My parents were never happy unless they had spent part of the day exercising vigorously. We took camping holidays so that they could ride their bikes up mountains. I thought this was normal, so as soon as I was old enough to walk, I started walking with great zeal. There's a story about how when I was five or six I led a hike and actually wore out an adult family friend. Again, I thought this was normal.
How I started running, though, is different. I actually used to loathe it. When I was about 12, the high school track coach recruited a friend and I from middle school, so a few days a week we would train with the cross country team. I know why he chose my friend--long legged, fast--but as for me, shorter, slower, my only guess is that he foresaw a dogged endurance in me that I didn't actually yet possess.
My first year in high school I joined the track team, of course. I used to listen to Belle and Sebastian's "Stars of Track and Field" to make myself feel better (or at least a little more indie). It was the most exhausting and miserable thing I had ever done. I'd never been fitter, but I was 14, and this didn't strike me as much of an accomplishment, really. I was more interested in my first boyfriend, and getting good grades so that I could go to a college far, far away, and in reading as much as possible in as short a span of time as I could. There was a glamour about running track, and every once in awhile I thought I could feel the lure of it ("You only did it so that you could wear your terry underwear and feel the city air run past your body...") but mostly I spent every day dreading the long afternoon hours spent running in circles and through the tiny towns around the school.
I was never made to be a sprinter, and I would never have wanted to (I don't know what pleasure can be got in only a few seconds of exertion) but I equally hated the competition of long runs. As soon as I knew I had to run faster than somebody else, I stopped wanting to run at all. This is, if you couldn't guess, not the best attitude for a competative runner to have. We'll say this: I was never very good at track.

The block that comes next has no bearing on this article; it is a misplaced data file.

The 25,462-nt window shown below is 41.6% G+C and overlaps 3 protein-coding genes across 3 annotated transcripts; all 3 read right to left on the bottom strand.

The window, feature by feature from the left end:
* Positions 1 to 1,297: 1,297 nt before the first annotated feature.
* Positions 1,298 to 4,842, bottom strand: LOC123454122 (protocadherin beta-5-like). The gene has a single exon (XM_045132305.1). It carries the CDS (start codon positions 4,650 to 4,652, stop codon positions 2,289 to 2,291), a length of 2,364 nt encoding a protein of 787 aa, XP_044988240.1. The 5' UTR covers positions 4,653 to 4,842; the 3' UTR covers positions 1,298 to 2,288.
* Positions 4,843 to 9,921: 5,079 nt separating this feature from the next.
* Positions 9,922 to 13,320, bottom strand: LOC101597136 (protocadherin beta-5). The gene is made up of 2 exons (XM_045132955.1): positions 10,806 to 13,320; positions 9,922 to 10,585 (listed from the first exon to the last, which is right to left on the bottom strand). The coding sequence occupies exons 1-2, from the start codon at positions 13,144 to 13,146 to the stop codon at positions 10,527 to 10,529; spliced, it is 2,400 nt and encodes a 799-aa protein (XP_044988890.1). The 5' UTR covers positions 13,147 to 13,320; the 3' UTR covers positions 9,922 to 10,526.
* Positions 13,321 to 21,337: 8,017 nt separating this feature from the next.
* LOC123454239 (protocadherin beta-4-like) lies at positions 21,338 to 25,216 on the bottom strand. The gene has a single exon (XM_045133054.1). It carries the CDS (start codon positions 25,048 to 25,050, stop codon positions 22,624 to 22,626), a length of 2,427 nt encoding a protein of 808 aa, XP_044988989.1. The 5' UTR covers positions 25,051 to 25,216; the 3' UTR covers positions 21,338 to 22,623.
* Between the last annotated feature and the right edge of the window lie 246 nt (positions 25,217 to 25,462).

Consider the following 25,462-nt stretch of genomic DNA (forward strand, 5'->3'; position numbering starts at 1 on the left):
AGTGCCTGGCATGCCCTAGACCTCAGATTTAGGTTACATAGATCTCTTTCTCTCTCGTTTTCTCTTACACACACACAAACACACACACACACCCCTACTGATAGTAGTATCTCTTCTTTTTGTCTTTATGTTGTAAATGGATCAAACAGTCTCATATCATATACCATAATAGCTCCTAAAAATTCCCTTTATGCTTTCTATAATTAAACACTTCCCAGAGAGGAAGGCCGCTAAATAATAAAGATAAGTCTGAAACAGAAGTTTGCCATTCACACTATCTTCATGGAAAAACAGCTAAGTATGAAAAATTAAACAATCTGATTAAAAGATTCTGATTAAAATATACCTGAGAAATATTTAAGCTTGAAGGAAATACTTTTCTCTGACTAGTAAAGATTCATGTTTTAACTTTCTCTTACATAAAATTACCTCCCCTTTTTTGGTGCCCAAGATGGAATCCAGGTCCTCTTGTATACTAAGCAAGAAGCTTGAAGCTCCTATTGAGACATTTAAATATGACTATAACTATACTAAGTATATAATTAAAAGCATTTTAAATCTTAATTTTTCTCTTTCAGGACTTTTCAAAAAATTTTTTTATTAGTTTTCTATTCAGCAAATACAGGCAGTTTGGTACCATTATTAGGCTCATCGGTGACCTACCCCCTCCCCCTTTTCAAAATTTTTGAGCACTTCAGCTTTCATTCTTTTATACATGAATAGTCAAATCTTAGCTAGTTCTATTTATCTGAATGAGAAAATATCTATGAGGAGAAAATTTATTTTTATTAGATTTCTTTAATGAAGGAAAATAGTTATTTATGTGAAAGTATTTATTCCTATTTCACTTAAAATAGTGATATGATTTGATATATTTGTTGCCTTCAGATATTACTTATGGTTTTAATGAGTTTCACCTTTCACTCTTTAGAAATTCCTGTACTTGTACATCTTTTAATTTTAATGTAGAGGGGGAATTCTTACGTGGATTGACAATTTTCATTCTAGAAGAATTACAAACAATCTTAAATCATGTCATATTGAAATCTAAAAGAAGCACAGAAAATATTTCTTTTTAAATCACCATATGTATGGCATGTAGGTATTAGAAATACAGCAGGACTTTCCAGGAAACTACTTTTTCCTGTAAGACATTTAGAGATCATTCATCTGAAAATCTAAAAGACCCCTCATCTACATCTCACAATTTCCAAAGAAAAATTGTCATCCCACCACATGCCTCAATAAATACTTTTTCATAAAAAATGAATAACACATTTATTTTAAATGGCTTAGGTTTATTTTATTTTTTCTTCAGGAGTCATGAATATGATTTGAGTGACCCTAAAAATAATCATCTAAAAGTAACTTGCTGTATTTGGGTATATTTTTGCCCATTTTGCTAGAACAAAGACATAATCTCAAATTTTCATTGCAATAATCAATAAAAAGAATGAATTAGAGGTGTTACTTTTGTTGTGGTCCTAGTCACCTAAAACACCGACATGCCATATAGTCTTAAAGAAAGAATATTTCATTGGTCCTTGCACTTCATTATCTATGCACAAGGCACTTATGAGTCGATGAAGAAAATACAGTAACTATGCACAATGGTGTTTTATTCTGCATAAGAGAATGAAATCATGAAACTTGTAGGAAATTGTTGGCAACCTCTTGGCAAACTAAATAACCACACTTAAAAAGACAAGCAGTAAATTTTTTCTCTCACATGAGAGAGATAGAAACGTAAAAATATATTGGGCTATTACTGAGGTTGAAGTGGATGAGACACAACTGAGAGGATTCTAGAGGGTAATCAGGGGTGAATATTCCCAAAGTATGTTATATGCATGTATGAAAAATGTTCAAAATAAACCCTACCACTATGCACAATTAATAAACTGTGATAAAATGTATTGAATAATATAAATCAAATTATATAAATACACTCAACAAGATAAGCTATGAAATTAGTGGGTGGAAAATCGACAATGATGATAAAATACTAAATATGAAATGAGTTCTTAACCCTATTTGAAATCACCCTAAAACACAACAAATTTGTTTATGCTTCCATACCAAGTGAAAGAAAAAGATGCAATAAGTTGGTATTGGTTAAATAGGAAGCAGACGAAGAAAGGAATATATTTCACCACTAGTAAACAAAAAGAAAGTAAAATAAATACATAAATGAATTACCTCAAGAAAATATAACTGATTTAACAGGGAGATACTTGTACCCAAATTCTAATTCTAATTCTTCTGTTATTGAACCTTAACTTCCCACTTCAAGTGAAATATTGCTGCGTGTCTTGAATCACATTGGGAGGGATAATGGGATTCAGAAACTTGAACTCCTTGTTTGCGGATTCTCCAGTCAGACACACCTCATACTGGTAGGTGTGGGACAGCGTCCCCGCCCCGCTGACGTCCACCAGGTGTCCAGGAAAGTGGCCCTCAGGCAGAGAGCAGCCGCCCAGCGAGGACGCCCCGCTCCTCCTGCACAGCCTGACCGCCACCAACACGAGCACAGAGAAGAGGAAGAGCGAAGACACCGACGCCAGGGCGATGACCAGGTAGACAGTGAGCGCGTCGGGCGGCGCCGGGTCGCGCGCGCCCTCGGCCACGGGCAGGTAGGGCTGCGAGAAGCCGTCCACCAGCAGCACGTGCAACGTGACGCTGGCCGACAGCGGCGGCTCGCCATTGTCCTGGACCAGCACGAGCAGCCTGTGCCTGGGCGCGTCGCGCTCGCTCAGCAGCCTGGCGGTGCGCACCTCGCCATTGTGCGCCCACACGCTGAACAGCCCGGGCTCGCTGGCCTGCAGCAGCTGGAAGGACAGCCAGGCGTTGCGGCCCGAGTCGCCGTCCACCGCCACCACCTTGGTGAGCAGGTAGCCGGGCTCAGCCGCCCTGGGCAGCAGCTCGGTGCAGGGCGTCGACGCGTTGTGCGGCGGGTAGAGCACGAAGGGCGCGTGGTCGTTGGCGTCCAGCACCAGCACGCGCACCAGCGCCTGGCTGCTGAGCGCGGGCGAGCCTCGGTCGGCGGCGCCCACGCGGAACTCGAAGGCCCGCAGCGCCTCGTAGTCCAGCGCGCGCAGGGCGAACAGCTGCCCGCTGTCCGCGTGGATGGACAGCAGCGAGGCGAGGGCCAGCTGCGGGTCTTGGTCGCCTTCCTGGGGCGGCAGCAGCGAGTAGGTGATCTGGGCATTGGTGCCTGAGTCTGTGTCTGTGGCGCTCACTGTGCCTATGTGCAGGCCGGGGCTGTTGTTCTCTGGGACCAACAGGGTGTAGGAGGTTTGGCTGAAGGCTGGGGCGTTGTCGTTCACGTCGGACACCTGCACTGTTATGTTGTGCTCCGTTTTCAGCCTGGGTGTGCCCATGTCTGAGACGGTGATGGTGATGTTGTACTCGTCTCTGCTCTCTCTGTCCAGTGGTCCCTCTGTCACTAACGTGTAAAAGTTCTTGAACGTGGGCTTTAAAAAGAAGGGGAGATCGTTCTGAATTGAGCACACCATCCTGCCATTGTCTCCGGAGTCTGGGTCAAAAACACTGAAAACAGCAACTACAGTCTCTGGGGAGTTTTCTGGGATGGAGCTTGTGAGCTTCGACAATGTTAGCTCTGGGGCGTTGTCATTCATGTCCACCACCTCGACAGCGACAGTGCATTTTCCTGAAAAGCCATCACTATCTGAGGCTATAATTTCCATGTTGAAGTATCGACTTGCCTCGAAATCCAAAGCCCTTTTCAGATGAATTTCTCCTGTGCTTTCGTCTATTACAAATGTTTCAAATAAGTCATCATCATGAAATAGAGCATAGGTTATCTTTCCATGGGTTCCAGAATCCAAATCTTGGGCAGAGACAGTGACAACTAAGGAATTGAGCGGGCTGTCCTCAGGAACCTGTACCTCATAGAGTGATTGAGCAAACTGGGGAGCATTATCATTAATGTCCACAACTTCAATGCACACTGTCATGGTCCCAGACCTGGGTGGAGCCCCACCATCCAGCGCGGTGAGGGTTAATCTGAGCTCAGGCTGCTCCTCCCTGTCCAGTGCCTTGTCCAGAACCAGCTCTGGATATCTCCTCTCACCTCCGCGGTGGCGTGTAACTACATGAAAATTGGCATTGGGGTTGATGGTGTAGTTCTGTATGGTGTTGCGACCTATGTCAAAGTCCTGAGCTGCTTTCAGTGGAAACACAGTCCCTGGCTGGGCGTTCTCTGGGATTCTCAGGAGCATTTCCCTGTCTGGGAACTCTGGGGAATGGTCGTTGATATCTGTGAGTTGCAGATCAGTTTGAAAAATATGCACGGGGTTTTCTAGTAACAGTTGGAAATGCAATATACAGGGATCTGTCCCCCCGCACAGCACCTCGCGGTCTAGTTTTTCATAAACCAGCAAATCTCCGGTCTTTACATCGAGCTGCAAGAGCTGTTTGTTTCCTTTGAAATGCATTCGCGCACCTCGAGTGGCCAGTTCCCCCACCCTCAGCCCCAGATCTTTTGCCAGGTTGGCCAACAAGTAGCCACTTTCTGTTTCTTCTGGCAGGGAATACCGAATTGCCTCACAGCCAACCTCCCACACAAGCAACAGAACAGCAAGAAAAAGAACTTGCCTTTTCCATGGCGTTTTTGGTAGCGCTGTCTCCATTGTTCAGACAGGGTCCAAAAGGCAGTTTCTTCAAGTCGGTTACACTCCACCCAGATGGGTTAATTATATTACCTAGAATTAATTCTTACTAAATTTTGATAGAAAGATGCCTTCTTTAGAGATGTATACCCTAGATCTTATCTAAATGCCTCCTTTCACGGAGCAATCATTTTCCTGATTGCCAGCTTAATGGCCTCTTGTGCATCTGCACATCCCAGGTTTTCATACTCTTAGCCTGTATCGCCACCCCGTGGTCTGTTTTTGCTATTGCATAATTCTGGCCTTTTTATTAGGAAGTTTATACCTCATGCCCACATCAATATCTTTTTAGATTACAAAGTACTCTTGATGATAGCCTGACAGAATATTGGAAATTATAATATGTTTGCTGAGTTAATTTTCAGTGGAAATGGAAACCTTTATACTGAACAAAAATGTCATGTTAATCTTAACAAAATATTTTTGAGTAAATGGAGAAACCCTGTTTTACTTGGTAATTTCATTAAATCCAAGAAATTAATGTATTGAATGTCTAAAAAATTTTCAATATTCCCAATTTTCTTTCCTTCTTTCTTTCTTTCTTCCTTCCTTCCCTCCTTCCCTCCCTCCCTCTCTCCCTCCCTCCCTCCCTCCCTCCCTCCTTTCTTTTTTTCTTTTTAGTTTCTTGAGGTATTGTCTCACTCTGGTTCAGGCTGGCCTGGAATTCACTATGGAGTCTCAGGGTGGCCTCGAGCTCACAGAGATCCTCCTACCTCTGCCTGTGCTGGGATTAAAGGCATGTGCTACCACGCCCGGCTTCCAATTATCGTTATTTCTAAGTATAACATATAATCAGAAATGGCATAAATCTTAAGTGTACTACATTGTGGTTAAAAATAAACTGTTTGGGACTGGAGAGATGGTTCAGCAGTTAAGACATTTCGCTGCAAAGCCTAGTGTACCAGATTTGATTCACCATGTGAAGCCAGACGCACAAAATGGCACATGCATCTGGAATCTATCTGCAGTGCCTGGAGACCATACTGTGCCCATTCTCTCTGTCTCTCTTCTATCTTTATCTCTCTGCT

Halfway through the season, my long-legged friend developed knee problems and had to drop out. Then I developed a swollen foot that I milked for as long as I could, and when it had healed, I went and told my coach that I thought it would be best if I left the team. "Is that what you want?" he said (he was slightly scary and I had spent all day in anxious anticipation of this moment). I told him it was. "Okay," he said, and that was it, I was free. I joined the lacrosse team. I wasn't any good at the game itself, but the months of running had done my body good, and I could run far more effortlessly than anyone else on the team. This didn't matter to me, much. I just wished I looked as cute as the other girls in their little shorts at practice.
The first thing I experienced that nebulous thing they called "runner's high" was on the beach at home in my second year of high school. I was running over spring break to stay fit for lacrosse, and I was so surprised, and enthralled, by the feeling that running was good, that I actually threw my watch (which I had to hold in my hand anyway because the strap had broken) into the ocean. This is why I remember the day, and though it seemed like a good idea at the time, I now can't begin to understand what was going through my mind when I did it. In retrospect, it seems symbolic--I didn't want to run because someone else wanted me to, I didn't want to compete with a clock--but we're rarely so self-aware in the moment.
In Boston, running is a serious sport, and I liked going out into the city and feeling a part of something. Even on the muggiest summer day or the iciest in winter you could count on having at least a few other silent, dogged companions.
I've not been the most impressive runner, but I've been doing it fairly consistantly for years now. The only person I've ever found that I can run with is the Man, because I don't feel the pressure to be competative (he's faster than me--a lot faster--and there's absolutely nothing I can do about that), but nowadays I mostly use running as a chance to be introspective and physical at the same time. I like being both a part of the place I'm in and an observer watching it happen. Nobody bothers you if you're going faster than them.
In Oxford, I think I've started to use running as a sort of meditation. One of my regular routes takes me around Christ Church meadow, and though I love the place anyway, it takes on a different tone when you're breathing hard and your legs are moving fast. Suddenly the beauty--which varies in colour by season, but never in quality--is something that invigorates you, moves you, not just something that you move through. I actually run better on days when the light is doing spectacular things to the trees and the spires. Luckily that is most days, here. And on the way home, going down the Iffley Road, I pass the track where Roger Bannister ran the first four-minute mile and I think that though I will never run a four-minute mile, here I am running anyway.